RW: I mean, women have obviously always been doing comedy, although historically it is more acceptable to laugh at a guy than at a girl, so it can be harder for women, especially in stand-up. I was very lucky that my first job in America was in Bridesmaids. The huge success of that film launched the renaissance of female ensemble movies and now a lot is being developed in that direction and a lot of female screenwriters are being hired, whereas before it was 90% male screenwriters for comedies.
FF: You used to have a sitcom, “Super Fun Night” that was unfortunately cancelled after one season. What was your television experience like?
RW: I didn’t anticipate how difficult it would be to be the writer, producer and star on a network show in America because you do seven pages a day, which is a lot and on the weekends I was writing the next week’s episode. You get no time off. I have no idea how Tina Fey has done this for seven years on “30 Rock”. I had never worked in that system before and I was censored a lot. A lot of my favourite stuff was cut. It was cool, though. On the set of the third Night at the Museum, I actually spoke a lot to Robin Williams about how difficult it is to get interesting comedy out on network TV. He had a network TV show against mine (“The Crazy Ones”) at the time. It was a good experience, but if I did it again, I know what I would have done differently.
FF: Like going to cable?
RW: Yeah…I am actually getting a lot of cable offers, but at the moment movies are so much more fun, so I am writing and developing them.
FF: Elizabeth Banks also has great comedic talent and with Pitch Perfect 2 she transitioned to directing. Is that something that you aspire to one day or are you perfectly happy being an actress?
RW: I have been asked, but I don’t think I ever would. Writing is cool because it is a different side of your brain than acting, but I don’t think I want to be the captain of the ship. I love working for other people. Acting and writing is enough.
FF: Do you enjoy playing leading roles or supporting roles more?
RW: I am headlining most of the projects that are being developed with me right now, but when you are first coming up you just take whatever roles you can get. The characters that I like to play are usually the more eccentric side characters. So it has been interesting recently to develop movies, in which you are the lead.
FF: Barack Obama makes an appearance in the film, per archive footage. Did you really meet him?
RW: I have been to the White House Correspondents Dinner, but it’s not like we sat down and chatted. I know they are big fans of the movie. Michelle Obama sent me a letter after the first one and she invited us to perform at the White House, which unfortunately didn’t work out.
FF: What performance was the most challenging for you in the film?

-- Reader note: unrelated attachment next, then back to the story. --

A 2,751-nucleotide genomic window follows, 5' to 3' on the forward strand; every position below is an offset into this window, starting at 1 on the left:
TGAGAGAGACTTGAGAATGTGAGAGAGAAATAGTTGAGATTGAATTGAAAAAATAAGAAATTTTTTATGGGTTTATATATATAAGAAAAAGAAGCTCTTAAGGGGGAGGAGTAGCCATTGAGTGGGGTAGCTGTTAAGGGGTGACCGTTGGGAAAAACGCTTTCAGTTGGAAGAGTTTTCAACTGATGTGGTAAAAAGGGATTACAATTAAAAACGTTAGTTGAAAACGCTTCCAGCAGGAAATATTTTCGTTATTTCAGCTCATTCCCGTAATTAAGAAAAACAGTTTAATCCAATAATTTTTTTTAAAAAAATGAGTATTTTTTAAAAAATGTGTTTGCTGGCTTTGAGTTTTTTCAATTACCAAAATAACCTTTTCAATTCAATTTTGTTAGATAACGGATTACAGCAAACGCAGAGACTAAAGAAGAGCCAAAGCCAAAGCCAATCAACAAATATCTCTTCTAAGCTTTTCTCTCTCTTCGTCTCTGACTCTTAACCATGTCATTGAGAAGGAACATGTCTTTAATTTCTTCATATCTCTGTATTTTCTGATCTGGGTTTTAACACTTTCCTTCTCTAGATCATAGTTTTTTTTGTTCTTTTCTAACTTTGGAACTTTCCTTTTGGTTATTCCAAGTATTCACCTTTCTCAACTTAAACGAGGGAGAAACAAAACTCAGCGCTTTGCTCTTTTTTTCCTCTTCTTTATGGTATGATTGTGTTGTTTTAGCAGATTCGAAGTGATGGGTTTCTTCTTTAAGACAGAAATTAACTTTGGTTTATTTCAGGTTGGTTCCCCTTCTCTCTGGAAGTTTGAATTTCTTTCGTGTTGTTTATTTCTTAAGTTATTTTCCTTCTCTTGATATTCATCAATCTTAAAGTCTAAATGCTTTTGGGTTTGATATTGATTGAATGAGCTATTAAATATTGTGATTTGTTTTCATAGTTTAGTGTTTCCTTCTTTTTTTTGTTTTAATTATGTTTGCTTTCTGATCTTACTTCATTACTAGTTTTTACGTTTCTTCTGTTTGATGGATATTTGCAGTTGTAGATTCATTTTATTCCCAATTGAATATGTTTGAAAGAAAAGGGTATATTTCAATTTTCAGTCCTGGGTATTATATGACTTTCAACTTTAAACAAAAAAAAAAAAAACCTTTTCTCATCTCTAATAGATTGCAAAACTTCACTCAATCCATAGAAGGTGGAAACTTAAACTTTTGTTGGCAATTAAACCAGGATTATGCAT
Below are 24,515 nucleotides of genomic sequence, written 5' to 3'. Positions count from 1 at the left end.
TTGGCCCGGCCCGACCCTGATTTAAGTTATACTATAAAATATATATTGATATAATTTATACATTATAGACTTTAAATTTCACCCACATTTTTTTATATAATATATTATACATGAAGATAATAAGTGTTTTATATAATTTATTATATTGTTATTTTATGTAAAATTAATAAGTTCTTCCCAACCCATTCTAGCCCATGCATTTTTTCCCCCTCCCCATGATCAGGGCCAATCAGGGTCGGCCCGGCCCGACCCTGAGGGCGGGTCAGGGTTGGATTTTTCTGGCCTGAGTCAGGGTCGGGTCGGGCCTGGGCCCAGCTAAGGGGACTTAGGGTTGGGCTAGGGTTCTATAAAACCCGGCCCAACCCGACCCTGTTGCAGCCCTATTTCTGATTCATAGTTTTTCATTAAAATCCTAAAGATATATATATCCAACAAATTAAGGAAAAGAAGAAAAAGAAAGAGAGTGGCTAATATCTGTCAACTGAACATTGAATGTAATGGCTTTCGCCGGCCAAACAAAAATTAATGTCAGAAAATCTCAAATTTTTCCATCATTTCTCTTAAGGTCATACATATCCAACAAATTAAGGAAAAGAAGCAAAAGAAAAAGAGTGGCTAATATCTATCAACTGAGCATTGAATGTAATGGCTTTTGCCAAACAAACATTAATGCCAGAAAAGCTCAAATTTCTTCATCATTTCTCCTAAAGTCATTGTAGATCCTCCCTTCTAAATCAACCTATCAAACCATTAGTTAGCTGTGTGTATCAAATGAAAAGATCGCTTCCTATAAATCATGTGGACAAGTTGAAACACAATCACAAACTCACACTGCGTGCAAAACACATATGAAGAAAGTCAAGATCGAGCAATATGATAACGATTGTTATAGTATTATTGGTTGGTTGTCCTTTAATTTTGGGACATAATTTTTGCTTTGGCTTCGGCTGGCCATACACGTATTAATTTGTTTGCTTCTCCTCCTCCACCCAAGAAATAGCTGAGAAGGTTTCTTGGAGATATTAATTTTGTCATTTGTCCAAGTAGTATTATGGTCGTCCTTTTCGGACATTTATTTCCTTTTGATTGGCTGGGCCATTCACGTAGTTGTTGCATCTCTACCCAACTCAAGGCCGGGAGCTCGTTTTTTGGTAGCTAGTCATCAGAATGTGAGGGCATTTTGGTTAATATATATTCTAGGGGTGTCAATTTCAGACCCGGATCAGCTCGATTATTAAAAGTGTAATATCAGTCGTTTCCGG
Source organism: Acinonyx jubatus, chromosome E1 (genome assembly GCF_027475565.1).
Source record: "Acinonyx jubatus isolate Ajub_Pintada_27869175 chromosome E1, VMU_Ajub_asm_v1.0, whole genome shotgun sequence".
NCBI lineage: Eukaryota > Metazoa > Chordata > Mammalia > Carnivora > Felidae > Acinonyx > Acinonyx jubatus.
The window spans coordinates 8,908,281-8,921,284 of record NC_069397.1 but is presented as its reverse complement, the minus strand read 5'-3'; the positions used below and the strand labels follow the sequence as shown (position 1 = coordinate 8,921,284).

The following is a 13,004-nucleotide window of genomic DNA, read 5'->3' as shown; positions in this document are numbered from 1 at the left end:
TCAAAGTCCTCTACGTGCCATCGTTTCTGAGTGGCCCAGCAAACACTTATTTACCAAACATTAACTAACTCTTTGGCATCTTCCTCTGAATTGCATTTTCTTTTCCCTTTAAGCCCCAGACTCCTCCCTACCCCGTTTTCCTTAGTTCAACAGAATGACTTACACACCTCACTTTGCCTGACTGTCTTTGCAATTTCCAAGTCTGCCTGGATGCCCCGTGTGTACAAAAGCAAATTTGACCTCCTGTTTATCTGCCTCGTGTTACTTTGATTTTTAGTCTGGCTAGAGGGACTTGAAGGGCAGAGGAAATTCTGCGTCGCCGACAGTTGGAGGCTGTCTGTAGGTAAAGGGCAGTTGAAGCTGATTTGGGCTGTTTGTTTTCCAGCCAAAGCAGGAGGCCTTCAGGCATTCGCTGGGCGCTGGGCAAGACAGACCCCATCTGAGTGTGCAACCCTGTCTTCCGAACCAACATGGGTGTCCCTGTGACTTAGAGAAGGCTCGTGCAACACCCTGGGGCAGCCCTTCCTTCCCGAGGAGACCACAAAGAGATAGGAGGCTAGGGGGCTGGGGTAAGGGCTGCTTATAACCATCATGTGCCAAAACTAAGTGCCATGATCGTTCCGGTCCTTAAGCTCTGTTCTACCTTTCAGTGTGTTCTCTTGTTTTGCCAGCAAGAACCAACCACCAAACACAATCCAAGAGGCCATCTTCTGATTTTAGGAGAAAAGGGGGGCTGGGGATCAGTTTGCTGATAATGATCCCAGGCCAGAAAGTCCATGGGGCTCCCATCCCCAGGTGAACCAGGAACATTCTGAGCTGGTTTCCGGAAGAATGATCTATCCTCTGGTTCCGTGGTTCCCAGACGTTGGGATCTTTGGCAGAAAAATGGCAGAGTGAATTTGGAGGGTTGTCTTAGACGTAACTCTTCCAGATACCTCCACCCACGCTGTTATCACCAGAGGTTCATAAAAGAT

RW: The aerial stunts were very challenging to the point that I didn’t think I would be able to do them. The death-drop move, where you swing yourself up and then drop was pretty hard. I don’t have any natural skills in that department. I do have good flexibility, which they tested before they agreed to do that part of the movie. I have trained for five weeks and done a lot of stretching. There will be a little documentary on the DVD about it.
FF: You have already signed on another sequel to Pitch Perfect, which will most likely happen if the second film is successful. Do you know if anyone else from the cast is supposed to come back?
RW: I have no idea, honestly. I am very flattered that they offered me a new contract. The new girls, Hailee (Steinfeld) and Chrissie (Fit), have been signed for two movies, but I don’t know about the other girls. I guess they’ll see how the fans react to this movie and then hopefully come up with a great premise for the third one.
FF: Where would you personally like to take Fat Amy in the franchise?
RW: I would like her to build an Australian team to go against America. (laughs) We were joking that we would enter intergalactic championships…
FF: Because that is the only way to progress from world championship, right?
RW: Exactly, how do you get bigger than that? Or we could do the world championship again. We should watch The Mighty Ducks 3 and see what they did. You know, there are a lot of structural similarities between Pitch Perfect and The Mighty Ducks.
FF: What do you have coming up next?
RW: I am in the new movie with Sacha Baron Cohen, called Grimsby, where I play his wife. It is very attention-seeking, I’ve got some very graphic content in that one. Sacha’s actual wife, Isla Fisher, also stars in it. We have some great scenes together. Penélope Cruz plays the villain and it was really cool to work with her. Then I have got Kung Fu Panda 3 coming up. After the press tour for Pitch Perfect 2, I’ll be filming How to Be Single with a German director, Christian Ditter and with Dakota Johnson from Fifty Shades of Grey.
FF: All of those are comedies. Do you plan to pursue dramatic roles in future as well?
RW: I am looking for a dramatic project, but it has to be really dramatic. I can’t do a half-hearted one, it’d confuse people. I have been looking for a very serious movie, but I haven’t found one yet.
FF: Thank you very much for your interview and good luck with your films!
by Arthur Awanesjan